The broader GM conversation continues to evolve for Portillo’s. Per Black Box, the average cost per terminated GM in 2021 has been $14,689. The median base salary plus bonus in Q2 was $63,878 for quick service. The average bonus earned in 2020 was 20.5 percent of base salary.
Also, half of restaurants surveyed said they were offering GMs flexible schedules in 2021 versus just 31 percent in 2019.
Portillo’s, Waite says, doesn’t stick to norms here, either. GMs in the system can make well over $100,000, she says, between base and bonus. Meanwhile, the company improved benefits packages for GMs, assistant GMs, and restaurant managers where they now receive 18 days of paid-time off (it was two weeks before). The company added short- and long-term disability as well. “We look at this in a total rewards approach,” Waite says. “It’s not just base pay, it’s not just bonus: it is pay and benefits, as well as am I able to grow and develop and do I work in a place I’m really passionate about? Do I get to do what I love every single day?”
About a year ago, Portillo’s really began looking at GM retention, mainly through learning and development programs. The company provides each GM with an individual development plan tailored to their career aspirations. It also started a “multi-unit development program” that included six GMs in the latest go-around. Five of those ended up getting promoted to market manager. “What that did was show our GMs that there is an opportunity to grow here,” Waite says.
Portillo’s targets an 80 percent internal promotion rate—another reason it’s key for the brand to show employees a path to six-figure GM roles and beyond.
On the hourly level, the earlier cross-training point can’t be undervalued, Waite adds. Beyond what it did during COVID, when 80 percent of revenue suddenly flowed from drive-thru and digital, it helps employees keep from burning out. “We try to match team members’ strengths and their passions with where do they want to learn,” she says. “It stops the job from being so monotonous. And then, in addition to that, the culture of family, greatness, energy, and fun—they know they’re not in it alone.”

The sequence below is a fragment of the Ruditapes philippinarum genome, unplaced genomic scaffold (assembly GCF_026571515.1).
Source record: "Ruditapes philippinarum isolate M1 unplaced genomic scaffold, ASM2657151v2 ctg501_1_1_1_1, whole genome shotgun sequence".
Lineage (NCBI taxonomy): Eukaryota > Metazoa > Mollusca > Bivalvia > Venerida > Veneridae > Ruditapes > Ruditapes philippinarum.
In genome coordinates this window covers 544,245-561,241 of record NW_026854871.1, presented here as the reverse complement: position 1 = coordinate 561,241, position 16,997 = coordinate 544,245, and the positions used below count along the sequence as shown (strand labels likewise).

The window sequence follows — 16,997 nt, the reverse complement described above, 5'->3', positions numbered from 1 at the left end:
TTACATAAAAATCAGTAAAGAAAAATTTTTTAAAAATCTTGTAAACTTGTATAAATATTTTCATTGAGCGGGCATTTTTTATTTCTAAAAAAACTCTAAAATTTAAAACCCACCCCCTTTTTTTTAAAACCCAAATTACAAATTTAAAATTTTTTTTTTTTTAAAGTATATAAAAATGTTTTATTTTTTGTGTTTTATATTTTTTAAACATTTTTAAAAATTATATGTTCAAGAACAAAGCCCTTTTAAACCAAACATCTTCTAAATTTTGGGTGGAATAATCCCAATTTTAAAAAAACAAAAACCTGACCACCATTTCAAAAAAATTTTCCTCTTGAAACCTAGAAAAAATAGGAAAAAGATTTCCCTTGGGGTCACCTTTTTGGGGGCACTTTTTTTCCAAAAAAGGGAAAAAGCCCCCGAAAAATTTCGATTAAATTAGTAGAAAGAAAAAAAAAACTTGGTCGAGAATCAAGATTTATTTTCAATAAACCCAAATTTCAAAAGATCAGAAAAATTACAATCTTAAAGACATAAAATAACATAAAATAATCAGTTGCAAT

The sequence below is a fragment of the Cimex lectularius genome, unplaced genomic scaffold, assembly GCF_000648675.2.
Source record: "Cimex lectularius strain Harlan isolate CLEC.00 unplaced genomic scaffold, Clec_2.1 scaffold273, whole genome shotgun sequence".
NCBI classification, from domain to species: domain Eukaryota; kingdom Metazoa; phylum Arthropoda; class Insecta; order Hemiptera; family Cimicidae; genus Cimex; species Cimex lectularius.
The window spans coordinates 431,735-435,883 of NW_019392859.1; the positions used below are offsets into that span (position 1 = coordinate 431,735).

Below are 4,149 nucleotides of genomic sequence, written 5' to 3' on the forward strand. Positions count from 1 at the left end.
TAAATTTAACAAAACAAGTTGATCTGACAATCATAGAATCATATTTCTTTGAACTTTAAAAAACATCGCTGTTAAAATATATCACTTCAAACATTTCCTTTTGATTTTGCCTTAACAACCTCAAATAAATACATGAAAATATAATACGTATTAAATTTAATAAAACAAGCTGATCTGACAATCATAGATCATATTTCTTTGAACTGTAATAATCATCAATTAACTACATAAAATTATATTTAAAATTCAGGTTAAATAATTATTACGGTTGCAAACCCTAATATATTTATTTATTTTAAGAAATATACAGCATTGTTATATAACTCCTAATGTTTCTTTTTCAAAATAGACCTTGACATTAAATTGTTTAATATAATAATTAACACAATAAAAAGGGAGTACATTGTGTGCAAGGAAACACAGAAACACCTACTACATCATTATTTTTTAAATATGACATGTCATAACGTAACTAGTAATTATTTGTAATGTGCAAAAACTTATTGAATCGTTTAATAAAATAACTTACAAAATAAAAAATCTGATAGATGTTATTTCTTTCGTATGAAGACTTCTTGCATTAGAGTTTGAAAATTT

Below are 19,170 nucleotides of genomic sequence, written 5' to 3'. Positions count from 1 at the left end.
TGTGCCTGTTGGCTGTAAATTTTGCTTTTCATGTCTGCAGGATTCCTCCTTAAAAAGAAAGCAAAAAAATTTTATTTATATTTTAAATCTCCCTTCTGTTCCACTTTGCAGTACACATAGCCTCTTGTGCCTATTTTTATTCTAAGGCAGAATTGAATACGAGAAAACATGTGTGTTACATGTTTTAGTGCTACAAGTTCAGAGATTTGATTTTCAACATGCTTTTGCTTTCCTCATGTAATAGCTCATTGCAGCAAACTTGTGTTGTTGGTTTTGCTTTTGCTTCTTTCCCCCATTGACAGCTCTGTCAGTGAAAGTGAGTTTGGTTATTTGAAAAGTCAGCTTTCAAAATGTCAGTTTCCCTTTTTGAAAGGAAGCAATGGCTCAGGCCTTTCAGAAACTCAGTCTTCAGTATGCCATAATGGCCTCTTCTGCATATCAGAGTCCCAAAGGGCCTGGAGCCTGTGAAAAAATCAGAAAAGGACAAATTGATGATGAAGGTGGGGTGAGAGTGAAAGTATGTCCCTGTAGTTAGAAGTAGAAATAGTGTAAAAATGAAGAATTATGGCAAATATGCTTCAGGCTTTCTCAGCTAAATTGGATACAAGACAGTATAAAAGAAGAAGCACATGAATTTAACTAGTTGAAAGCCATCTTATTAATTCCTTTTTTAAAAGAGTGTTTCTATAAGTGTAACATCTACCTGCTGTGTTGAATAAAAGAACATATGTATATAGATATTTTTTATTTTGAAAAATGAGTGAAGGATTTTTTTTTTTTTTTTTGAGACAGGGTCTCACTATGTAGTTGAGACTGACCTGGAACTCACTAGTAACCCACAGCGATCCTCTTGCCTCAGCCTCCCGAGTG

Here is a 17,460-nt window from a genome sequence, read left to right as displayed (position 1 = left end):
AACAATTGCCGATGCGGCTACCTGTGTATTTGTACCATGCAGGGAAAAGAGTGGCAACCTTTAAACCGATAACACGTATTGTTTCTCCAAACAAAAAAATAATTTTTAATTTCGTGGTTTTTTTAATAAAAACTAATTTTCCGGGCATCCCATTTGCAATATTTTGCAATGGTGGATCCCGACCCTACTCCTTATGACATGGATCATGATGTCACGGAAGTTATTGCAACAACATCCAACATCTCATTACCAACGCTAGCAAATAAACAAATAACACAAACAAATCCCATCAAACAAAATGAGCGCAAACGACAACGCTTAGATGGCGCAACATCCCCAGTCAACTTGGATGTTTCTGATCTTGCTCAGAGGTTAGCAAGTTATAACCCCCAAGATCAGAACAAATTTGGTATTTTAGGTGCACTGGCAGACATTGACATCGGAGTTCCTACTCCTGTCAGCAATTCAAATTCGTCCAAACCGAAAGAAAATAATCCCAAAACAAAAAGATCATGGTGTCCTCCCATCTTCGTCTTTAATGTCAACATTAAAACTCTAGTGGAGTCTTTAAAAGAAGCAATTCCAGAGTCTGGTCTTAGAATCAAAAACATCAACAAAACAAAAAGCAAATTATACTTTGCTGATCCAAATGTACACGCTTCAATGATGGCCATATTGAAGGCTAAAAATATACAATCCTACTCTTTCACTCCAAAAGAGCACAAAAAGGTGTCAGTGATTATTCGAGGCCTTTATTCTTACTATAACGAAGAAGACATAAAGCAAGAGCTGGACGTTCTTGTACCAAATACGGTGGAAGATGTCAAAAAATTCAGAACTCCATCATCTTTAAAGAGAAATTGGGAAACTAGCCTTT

In marketing materials, Portillo’s put employees front-and-center and tried to get personal. It’s leveraged TikTok, Instagram, Facebook, Snapchat, and other social channels to source talent and meet today’s workers where they are.
Going back to pre-COVID, Waite says, Portillo’s invested in quickening the application process, particularly via mobile, since “the time from application to interview to hire needs to be faster than anybody else” in a tight labor field.
Portillo’s looks to hire culture fits, which Waite says is a better foundation to start, especially when you’re talking about teenagers who don’t have built-out resumes. “When we hire to culture and values, our retention rate and our team member engagement is so much higher,” she says.
The company trained GMs on how to identify these traits. An interview guide tells them what to look for, what kind of follow-ups to ask, and how to glean culture out of questions. Market managers spend time with employees and take stock of how smoothly the process is going.
“It’s a combination between training and development as well as making sure that we’re following up and checking on new hires when they come on board to make sure they really do believe the heart of the Portillo’s,” Waite says, adding the company is actually in a position today where it can turn down workers. It hasn't struggled to staff units on the level of many competitors, despite the overall climate.
"We are in a situation where we want to hire people who meet our culture and are passionate about serving our guests. And that also means turning down any individuals who don’t meet our culture," Waite says. "And even in today’s environment when some are clamoring for individuals, we don’t just want a warm body. We want somebody that is going to really want to be a part of this organization."
The company offers daily pay to workers, too, so they can access funds as needed and not wait two weeks—a direct ask from employees.
“It’s been a huge win for us,” Waite says.